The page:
Editor's Note

The Pornography of Pornography

Ralph Underwager

... We like to continue to believe what we have been accustomed to accept as true, and the resentment aroused when doubt is cast upon any of our assumptions leads us to seek every manner of excuse for clinging to them.  The result is that most of our so-called reasoning consists in finding arguments for going on believing as we already do ... (Robinson, 1921, p. 28)

In many instances allegations of sexual abuse of children include claims that pornography was involved.  Either pornography was produced and the children exploited and assaulted sexually, pornography was used to entice children into sexual contact, or the person accused is described as a user of pornography and therefore a "dirty old man" who is a child molester.  These charges are introduced into cases by law enforcement personnel, child protection workers, and sometimes by a parent who says the other parent is guilty.  Search warrants empowering law enforcement authorities to discover and seize alleged pornography produce the kind of nude pictures of babies that are in almost every family album in the country, photographs of children fully clothed but someone judges them provocative, a few copies of Playboy or Penthouse, and occasionally X rated adult videotapes.  No case we have been involved in has produced any actual child pornography.  We have read of a single case in Florida in which lewd photographs of children were found in the home of a man with a prior conviction for child molestation.

Nevertheless, there are many people who continue to believe that thousands of missing children are used to produce child pornography, that child pornography is a billion dollar business, and that all child molesters are inveterate consumers of pornography.  It is not likely that the study by Schuijer and Rossen reported in this volume will change the attitudes of those who need to believe the myths about child pornography.  Nevertheless, we regard it as an important and useful piece of basic research that can, for those open to receive data, dispel many of the myths that surround the issue of child pornography.  It may also be able to assist in a more realistic and credible approach to any instance in which claims are made about child pornography.  We agree with the authors' stand that child pornography is exploitive and demeaning to children.  Although we question whether or not child sexual involvement with an adult can ever be positive, the empirical data Schuijer and Rossen present that bears on this question is important and should be evaluated for what it is, preliminary information that may inform the participants in the discussion of the meaning and the nature of human sexuality.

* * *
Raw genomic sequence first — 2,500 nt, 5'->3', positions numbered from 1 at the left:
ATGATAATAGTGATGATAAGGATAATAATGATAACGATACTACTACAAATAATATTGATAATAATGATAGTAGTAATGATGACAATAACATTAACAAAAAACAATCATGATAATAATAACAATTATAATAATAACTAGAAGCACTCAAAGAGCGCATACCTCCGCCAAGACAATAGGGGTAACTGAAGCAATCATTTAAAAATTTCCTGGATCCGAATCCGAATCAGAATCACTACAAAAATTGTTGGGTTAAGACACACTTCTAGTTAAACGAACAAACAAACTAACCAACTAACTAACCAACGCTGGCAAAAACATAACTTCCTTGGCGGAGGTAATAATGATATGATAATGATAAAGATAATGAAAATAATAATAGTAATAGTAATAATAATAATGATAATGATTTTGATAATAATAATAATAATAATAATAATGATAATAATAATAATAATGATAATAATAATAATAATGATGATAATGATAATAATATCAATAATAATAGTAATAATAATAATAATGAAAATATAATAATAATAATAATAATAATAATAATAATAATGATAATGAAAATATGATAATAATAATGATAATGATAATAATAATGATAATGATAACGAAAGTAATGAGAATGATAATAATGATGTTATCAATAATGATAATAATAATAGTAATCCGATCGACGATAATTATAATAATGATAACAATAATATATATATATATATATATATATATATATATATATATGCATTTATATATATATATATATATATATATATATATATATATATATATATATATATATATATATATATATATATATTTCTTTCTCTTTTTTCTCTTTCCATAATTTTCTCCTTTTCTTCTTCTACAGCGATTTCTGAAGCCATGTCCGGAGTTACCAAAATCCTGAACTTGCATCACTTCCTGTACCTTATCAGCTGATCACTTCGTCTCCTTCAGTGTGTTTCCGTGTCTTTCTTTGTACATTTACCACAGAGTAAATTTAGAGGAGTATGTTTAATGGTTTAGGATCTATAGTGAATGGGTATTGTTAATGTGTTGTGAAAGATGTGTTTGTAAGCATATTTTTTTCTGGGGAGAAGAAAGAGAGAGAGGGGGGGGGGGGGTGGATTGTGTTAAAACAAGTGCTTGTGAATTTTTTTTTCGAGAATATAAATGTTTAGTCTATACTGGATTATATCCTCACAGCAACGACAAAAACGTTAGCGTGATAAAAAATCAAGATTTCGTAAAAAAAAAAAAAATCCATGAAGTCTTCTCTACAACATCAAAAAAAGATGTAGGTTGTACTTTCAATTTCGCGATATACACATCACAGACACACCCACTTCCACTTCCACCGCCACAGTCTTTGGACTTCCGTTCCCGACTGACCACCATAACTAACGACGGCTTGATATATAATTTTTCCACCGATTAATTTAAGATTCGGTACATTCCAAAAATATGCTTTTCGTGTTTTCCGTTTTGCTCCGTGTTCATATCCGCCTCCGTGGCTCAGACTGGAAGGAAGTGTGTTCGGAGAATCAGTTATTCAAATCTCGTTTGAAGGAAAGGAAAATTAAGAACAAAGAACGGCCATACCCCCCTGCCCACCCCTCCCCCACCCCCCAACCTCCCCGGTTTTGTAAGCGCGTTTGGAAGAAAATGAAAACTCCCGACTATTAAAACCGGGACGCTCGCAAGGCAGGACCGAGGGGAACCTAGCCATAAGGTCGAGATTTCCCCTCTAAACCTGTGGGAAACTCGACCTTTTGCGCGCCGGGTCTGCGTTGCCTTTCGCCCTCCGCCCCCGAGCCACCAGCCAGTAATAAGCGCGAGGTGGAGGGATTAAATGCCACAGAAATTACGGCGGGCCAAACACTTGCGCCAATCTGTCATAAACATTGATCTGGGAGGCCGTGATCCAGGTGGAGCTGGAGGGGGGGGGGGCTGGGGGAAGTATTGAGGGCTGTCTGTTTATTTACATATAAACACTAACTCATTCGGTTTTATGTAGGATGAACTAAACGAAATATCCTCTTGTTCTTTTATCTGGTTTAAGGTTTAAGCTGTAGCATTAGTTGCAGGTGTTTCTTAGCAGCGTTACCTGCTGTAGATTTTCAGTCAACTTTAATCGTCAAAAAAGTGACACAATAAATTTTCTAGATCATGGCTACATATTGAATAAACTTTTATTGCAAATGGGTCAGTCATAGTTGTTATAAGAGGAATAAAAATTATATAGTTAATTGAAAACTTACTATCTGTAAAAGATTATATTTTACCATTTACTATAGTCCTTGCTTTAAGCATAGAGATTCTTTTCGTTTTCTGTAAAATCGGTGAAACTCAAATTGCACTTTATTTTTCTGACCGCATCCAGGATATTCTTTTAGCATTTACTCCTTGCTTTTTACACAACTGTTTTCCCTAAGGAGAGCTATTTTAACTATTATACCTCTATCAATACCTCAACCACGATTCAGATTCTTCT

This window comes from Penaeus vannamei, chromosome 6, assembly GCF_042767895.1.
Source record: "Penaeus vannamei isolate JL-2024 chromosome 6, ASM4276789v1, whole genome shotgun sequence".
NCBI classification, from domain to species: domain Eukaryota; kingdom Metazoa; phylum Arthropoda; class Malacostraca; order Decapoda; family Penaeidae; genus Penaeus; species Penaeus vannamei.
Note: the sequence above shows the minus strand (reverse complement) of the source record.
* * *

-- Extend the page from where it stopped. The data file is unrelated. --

We suggest also that contemporary advocates of social change who choose to use the approach Gilbert (1991) labels "advocacy numbers," that is exaggerated claims about the frequency of a phenomenon in order to raise social consciousness and bring about the desired change, have fallen into the trap of making a pornography of pornography.  The structure of pornography may be forced upon areas of human behavior other than sex.  Pornography may be seen as the description of tabooed activities with the purpose of inciting delusions, fantasies, or erroneous beliefs for private, personal benefit (Rubinoff, 1967).  Sexual assault upon children is a tabooed subject but adults whose fantasies may induce guilt or guilty pleasure may have legitimized access to those fantasies through exaggerated, distorted, ugly, and sadistic representations.  Such grotesque fantasies are unrealistic, ignoring social, legal, or factual limitations, while making virtuous behaviors out of punitive, aggressive, and even illegal acts.  Thus power is experienced and the seductiveness of power that corrupts is effective but hidden.  This is the pornography of pornography.

This study provides the first empirical data on the nature and content of actual child pornography.  It is our hope that publishing it will enable those who wish to fight against child pornography to resist making a pornography out of pornography.


Gilbert, N. (1991). The phantom epidemic of sexual assault. The Pubic Interest, 103, 54-65.

Robinson, J. H. (1921). The mind in the making. London: C. A. Watts.

Rubinoff, L. (1967). The pornography of power. New York: Ballantine Books.

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